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At about 1:15 in the afternoon of April 9, Gaitán was shot three times by twenty-year old Juan Roa Sierra, who fled on foot. Gaitán died almost immediately, and a mob soon formed to chase the fleeing Roa, who took refuge inside a drugstore. Even though there were policemen trying to remove him safely, the mob broke the iron gates of the drugstore and lynched Roa, who was stabbed, kicked and beaten into an unrecognizable mass, which the mob carried to the Presidential palace. The official reason given for the killing was that the disgruntled Roa had asked Gaitán for a job but been denied.
A liberal radio station announced the murder, exhorting the poor of Bogotá to take to the streets, find weapons and attack government buildings. The Bogotá working class responded with enthusiasm, attacking offices and policemen, looting stores for goods and alcohol and arming themselves with everything from guns to machetes, lead pipes and axes. They even broke into police headquarters, stealing more weapons.
For the first time in decades, the Liberal and Conservative Parties found some common ground: the riot must stop. The Liberals nominated DaríoEchandía to replace Gaitán as chairman: he spoke from a balcony, begging the mob to put down their weapons and go home: his pleas fell on deaf ears. The conservative government called in the army but they could not quell the riots: they settled for shutting down the radio station that had been inflaming the mob. Eventually, the leaders of both parties simply hunkered down and waited for the riots to end on their own.
The riot lasted into the night. Hundreds of buildings were burned, including government offices, universities, churches, high schools and even the historic San Carlos palace, traditionally the home of the president. Many priceless works of art were destroyed in the fires. On the outskirts of town, informal marketplaces sprung up as the people bought and sold items that they had looted from the city. A great deal of alcohol was bought, sold and consumed at these markets and many of the 3,000 men and women who died in the riot were killed in the markets. Meanwhile, similar riots broke out in Medellín and other cities.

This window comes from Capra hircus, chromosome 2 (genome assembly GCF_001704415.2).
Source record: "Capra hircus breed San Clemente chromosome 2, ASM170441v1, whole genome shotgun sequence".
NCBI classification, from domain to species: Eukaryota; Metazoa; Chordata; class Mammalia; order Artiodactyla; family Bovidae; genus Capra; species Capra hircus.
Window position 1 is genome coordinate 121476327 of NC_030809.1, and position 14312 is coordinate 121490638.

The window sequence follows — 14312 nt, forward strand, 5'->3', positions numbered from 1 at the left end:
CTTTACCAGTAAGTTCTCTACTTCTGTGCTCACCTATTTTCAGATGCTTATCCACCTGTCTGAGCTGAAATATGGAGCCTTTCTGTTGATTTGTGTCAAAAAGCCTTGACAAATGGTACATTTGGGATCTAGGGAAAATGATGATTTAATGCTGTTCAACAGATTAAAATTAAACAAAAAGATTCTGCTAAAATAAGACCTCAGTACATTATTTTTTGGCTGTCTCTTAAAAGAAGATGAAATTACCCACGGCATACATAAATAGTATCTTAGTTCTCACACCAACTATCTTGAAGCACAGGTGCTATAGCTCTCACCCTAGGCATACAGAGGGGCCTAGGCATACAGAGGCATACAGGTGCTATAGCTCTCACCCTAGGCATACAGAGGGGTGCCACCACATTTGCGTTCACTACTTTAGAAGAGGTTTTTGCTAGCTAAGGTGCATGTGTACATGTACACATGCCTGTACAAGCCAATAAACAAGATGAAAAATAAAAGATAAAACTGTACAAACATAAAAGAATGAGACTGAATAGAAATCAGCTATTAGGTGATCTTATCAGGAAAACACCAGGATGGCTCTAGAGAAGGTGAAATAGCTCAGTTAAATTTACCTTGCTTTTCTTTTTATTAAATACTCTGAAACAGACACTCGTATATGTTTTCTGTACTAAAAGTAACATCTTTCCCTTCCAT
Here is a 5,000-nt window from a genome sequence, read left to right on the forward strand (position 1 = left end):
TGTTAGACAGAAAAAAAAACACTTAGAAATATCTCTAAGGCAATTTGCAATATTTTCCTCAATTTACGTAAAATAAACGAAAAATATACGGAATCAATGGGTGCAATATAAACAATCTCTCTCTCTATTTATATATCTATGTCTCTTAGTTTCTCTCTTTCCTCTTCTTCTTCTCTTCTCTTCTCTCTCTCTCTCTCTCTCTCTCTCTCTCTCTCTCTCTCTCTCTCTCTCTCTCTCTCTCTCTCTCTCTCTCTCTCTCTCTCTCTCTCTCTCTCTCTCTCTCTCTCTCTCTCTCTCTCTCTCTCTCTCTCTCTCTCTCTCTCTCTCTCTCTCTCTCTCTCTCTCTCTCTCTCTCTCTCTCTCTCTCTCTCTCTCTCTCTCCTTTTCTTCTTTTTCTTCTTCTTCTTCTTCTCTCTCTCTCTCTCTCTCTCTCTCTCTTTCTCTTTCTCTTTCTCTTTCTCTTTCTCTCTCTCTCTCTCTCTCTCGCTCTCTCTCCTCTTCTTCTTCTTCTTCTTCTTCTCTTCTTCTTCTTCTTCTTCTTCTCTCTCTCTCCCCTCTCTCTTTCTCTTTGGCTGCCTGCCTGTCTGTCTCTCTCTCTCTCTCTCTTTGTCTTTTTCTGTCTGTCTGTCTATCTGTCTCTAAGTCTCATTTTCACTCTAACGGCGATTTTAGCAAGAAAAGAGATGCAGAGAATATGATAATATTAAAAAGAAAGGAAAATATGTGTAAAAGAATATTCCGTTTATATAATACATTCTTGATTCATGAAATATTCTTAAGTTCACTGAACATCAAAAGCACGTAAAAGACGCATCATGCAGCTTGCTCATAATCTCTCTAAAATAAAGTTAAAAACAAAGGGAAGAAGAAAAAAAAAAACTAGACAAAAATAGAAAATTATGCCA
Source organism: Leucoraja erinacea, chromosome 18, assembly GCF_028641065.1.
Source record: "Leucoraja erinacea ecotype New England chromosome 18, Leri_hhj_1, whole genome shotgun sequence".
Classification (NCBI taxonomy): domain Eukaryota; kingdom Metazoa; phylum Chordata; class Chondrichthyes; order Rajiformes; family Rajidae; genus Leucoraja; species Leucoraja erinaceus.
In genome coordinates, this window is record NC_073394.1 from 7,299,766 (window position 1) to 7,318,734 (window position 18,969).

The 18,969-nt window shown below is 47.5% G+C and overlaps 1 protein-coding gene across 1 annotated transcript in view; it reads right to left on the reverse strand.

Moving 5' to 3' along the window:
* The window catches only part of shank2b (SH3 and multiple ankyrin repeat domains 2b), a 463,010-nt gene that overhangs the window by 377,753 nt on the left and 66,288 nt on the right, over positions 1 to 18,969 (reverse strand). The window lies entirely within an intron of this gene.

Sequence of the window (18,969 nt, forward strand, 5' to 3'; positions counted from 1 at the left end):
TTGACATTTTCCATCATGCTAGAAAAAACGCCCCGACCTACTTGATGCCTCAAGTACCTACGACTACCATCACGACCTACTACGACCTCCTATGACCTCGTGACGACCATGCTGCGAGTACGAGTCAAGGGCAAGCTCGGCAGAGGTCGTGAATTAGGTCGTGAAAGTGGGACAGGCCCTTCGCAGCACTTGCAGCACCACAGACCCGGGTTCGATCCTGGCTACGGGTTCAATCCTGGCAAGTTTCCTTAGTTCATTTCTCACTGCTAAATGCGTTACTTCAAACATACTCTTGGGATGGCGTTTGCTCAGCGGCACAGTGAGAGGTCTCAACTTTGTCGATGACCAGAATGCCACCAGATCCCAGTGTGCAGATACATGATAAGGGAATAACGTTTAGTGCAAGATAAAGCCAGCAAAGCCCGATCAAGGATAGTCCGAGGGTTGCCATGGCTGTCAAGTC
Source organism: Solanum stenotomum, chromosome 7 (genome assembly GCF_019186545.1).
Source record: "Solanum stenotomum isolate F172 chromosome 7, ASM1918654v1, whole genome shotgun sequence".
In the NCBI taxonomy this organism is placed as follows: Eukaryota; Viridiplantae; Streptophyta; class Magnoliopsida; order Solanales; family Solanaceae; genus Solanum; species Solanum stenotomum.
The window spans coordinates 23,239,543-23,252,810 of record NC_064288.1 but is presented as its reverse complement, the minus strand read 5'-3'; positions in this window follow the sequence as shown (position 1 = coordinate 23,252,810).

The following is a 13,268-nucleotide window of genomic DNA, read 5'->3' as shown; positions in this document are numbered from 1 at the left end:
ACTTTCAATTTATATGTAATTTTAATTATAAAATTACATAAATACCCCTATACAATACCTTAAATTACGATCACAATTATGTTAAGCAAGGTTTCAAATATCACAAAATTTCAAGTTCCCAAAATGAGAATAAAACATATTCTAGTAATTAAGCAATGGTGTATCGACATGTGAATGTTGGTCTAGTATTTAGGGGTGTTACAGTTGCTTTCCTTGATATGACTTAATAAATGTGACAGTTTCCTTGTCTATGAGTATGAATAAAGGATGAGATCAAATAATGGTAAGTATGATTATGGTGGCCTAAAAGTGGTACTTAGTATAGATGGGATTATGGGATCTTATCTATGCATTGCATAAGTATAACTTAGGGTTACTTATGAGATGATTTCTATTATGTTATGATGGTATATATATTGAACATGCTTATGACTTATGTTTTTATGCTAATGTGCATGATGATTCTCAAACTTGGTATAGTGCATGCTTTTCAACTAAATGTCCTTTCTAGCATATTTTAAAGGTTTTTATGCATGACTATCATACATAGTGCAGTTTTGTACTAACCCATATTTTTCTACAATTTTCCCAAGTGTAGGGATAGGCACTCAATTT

As the night wore on, exhaustion and alcohol began to take their toll and parts of the city could be secured by the army and what was left of the police. By the next morning it had ended, leaving behind unspeakable devastation and mayhem. For a week or so, a market on the outskirts of the city, nicknamed the “feriapanamericana” or “Pan-American fair” continued to traffic in stolen goods. Control of the city was regained by the authorities and the rebuilding began.
When the dust had cleared form the Bogotazo, about 3,000 had died and hundreds of stores, buildings, schools and homes had been broken into, looted and burned. Because of the anarchic nature of the riot, bringing looters and murderers to justice was nearly impossible. The clean-up lasted months and the emotional scars lasted even longer.
The Bogotazo brought to light the deep hatred between the working class and the oligarchy, which had been simmering since the Thousand Days’ War of 1899-1902. This hatred had been fed for years by demagogues and politicians with different agendas, and it may have blown up anyway at some point even if Gaitán had not been killed
Worst of all, the Bogotazo kicked off the period in Colombia known as “La Violencia,” in which death squads representing differing ideologies, parties and candidates took to the streets in the dark of night, murdering and torturing their rivals. La Violencia lasted from 1948 to 1958 or so. Even a tough military regime, installed in 1953, took five years to stop the violence. Thousands fled the country, journalists, policemen and judges lived in fear for their lives, and hundreds of thousands of ordinary Colombian citizens died. The FARC, the Marxist guerrilla group that currently is trying to overthrow Colombia’s government, traces its origins to La Violencia and the Bogotazo.